Warehouse financing costs remain elevated versus last year; yet, aggregators see lower funding costs in ABS market, which offers a non-recourse permanent financing solution.
Data & Standardization
Ratings agencies continued to raise the quality and history of data as key factors in their rating assessments, as seen in the case of Kabbage, Zopa, and Funding Circle.
Also, the paucity of historical data increases the error on cumulative loss estimates which can makes ratings assessment difficult. Rated bonds have a much broader investor market and improved new issuance pricing as compared to unrated bonds.
Finally, we note that the Structured Finance Industry Group (SFIG) has recently established committees encouraging the adoption of consistent data reporting standards and consistent representations & warranties across originators, a welcome development for the sector.
Definitions and Inclusion Rules
Our Tracker includes all issuances connected to assets originated by marketplace lending platforms, which we define as including both:
(i) Online and other novel technologies to increase operational efficiency, risk accuracy, and borrower experience, and
(ii) Non-deposit funding for lending capital.
We recognize there is rapid innovation in lending channels, and welcome all comments and consideration on inclusion rules.
This past quarter saw nine (8) securitization deals, adding $2.4 billion in new issuance, a record for quarterly issuance. This represents 86.0% YoY growth in total issuance year-to-date and 41.1% growth from Q2, further underscoring the ABS market’s interest in MPL securities. Indeed, MPL securitization remains a bright spot in the ABS world, with its 86% YoY growth contrasting with a 10% YoY slowdown in non-MPL ABS issuance, according to SIFMA.
Total securitization issuance to date now stands at $12.7 billion, with 62 deals issued to date (38 Consumer, 16 Student, and 8 SME) since September 2013 (Exhibit 1).
Examining issuance by underlying collateral segment, we see that Consumer and Student have similar volumes, with Consumer continuing to lead with $6.0 billion issued to date, as compared to Student at $5.0 billion (Exhibit 2). Issuance activities in the Small-Medium Enterprise (SME) space was muted for the quarter. SME remains the smallest segment with $1.7 billion total issuance.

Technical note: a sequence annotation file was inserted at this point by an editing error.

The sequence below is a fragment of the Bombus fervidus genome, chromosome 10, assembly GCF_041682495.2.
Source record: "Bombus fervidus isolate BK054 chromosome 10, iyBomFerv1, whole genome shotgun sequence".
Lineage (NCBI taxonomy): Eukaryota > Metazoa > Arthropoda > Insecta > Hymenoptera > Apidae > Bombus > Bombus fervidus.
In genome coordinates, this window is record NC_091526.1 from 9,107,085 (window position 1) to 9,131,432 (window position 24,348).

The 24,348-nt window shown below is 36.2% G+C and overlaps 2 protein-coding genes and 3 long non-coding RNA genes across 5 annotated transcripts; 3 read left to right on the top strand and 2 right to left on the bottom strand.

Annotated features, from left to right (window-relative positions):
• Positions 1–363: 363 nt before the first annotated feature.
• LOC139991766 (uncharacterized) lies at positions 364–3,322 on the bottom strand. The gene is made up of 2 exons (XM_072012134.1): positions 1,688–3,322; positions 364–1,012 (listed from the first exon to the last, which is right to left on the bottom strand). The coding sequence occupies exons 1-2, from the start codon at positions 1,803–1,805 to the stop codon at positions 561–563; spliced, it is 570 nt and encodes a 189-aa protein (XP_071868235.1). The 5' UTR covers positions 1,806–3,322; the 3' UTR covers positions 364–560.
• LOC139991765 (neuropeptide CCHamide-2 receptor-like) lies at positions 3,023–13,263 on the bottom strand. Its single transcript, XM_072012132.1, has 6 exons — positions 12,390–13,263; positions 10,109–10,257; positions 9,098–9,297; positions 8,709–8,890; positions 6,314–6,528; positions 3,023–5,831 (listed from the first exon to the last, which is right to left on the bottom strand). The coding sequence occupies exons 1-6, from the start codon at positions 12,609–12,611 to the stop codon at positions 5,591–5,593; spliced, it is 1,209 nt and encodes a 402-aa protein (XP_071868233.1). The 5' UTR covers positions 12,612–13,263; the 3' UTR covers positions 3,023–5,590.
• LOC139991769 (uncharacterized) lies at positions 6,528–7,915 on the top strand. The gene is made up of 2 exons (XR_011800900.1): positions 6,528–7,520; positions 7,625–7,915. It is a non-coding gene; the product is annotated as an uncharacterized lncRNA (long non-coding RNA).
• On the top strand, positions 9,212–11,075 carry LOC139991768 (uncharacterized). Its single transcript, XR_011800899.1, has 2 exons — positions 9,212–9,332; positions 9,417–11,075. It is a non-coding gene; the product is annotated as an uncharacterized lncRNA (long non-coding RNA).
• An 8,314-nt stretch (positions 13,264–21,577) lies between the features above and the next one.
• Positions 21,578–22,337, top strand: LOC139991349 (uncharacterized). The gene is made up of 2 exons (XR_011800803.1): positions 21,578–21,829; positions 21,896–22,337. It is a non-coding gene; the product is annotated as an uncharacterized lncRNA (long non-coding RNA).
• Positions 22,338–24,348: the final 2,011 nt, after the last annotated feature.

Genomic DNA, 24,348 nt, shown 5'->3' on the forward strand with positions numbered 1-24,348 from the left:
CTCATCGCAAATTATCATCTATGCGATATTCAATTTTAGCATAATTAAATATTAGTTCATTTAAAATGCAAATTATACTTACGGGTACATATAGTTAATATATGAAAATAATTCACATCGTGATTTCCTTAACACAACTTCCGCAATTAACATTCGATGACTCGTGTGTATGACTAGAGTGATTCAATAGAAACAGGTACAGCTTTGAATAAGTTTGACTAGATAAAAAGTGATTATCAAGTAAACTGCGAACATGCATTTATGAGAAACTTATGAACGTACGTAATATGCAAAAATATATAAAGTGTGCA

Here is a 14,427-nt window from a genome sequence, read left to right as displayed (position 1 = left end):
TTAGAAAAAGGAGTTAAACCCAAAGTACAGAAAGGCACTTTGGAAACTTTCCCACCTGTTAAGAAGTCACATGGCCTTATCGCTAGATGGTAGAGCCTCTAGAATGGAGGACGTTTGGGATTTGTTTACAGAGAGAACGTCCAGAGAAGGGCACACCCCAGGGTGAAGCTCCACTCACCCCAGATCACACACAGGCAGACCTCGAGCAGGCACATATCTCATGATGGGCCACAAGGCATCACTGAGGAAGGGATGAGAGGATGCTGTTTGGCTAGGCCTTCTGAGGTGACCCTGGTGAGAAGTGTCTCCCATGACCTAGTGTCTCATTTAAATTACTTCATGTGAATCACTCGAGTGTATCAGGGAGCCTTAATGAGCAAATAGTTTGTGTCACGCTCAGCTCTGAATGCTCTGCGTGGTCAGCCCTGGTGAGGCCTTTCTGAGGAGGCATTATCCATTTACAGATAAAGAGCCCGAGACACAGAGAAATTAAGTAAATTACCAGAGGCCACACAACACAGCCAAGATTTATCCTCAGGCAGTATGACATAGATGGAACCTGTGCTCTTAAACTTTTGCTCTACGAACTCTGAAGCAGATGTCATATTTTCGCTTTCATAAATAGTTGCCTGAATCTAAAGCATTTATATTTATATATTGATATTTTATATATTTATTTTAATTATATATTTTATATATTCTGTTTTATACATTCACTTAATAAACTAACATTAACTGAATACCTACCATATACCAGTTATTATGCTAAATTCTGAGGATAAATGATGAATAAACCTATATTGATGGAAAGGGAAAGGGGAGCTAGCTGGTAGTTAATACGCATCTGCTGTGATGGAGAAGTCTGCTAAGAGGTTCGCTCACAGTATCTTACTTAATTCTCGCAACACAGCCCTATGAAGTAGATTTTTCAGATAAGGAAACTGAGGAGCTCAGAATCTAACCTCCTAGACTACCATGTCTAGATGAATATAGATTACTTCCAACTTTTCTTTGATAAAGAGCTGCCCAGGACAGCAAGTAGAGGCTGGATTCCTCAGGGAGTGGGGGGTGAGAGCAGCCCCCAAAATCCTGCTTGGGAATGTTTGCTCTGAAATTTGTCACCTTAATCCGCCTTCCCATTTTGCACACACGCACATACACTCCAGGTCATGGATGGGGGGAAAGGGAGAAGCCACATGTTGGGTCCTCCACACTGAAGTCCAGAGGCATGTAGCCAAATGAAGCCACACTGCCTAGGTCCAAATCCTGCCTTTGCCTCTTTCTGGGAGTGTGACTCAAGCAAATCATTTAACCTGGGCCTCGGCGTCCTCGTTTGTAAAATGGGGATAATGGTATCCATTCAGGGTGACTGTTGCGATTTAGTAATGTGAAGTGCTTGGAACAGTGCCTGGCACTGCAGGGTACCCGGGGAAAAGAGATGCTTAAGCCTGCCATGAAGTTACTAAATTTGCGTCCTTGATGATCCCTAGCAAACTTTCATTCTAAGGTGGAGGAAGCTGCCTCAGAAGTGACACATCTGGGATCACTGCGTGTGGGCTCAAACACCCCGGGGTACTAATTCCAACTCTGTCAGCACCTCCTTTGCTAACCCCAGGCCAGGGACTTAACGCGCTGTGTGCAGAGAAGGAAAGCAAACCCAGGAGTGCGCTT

There were eight new deals in Q3 2016 (Exhibit 3):
- SoFi: SOFI 2016-C, SCLP 2016-2, SCLP 2016-4, SOFI 2016-D
- Marlette: MFT 2016-1A
- Avant: AVNT 2016-C
- Earnest: EARN 2016-C
- Lending Club: LCIT 2016-NP1
- LoanDepot: CILO 2016-LD1
Of note, this quarter marks the first securitization of Lending Club near-prime loans with a new shelf Lending Club Issuance Trust (LCIT), potentially signaling Lending Club’s desire to establish standards and to tap into the ABS markets for non-recourse term financing.
LCIT 2016-NP1 is sponsored by Jefferies and backed by about $135 million of Lending Club (LC) near-prime loans. The pricing indication was favorable as compared to guidance; the pricing indication was 25 basis points tighter for the A-tranche and 50 bps tighter for the B-tranche.
All deals issued in 3Q16 were rated by at least one rating agency (Exhibit 3), except for LCIT 2016-NP1. As of today, we track 91 MPL ABS rated by rating agencies, of which, 25% were rated in 3Q16, representing a significant uptick in rating agency participation (Exhibit 4). We expect that the vast majority of MPL ABS to be rated as issuers seek to broaden the base of eligible investors.
There was no SME issuance this past quarter. Also, notably there was no securitization from Citi’s CHAI shelf following the mutual termination of the Citi loan purchasing program from Prosper.
Still, a number of new issuers entering the MPL ABS space that continued to drive growth. In addition to Lending Club, Marlette joins the club as a repeat issuer using the shelf Marlette Funding Trust (MFT). Marlette is a balance sheet lender that originates unsecured consumer loans via the Marlette Best Egg Platform. Loans issued through the Marlette platform are originated by Cross River Bank (CRB). CRB and Marlette retain a share of loans issued through their online platform addressing potential “skin in the game” and true lender concerns. This deal was oversubscribed and a PeerIQ analysis shows the deal generated a ~20% improvement in IRR for residual tranche holders, which suggests that many US credit asset managers remain eager to secure attractively priced alternative credits.
Finally, deals continue to increase in average deal size over time, led primarily by SoFi’s large placements. The average securitization deal now stands at $267Mnfor 2016 (Exh. 5).
MPL Securitization League Tables
Goldman Sachs took over the leadership position with $2.5Bn in total volume, an 85% growth from 2Q16. Goldman Sachs worked with SoFi, Marlette, and Earnest to capture about 20% of the market share in MPL ABS by issuance volume. Further, Morgan Stanley took the second position with $2.0Bn in total volume, a 28% growth from 2Q16. Deutsche Bank experienced the 2nd highest quarterly growth at 50%. JP Morgan has broader institutional relationships with Avant, OnDeck, and Prosper and has increased their participation by 34% quarter-over-quarter.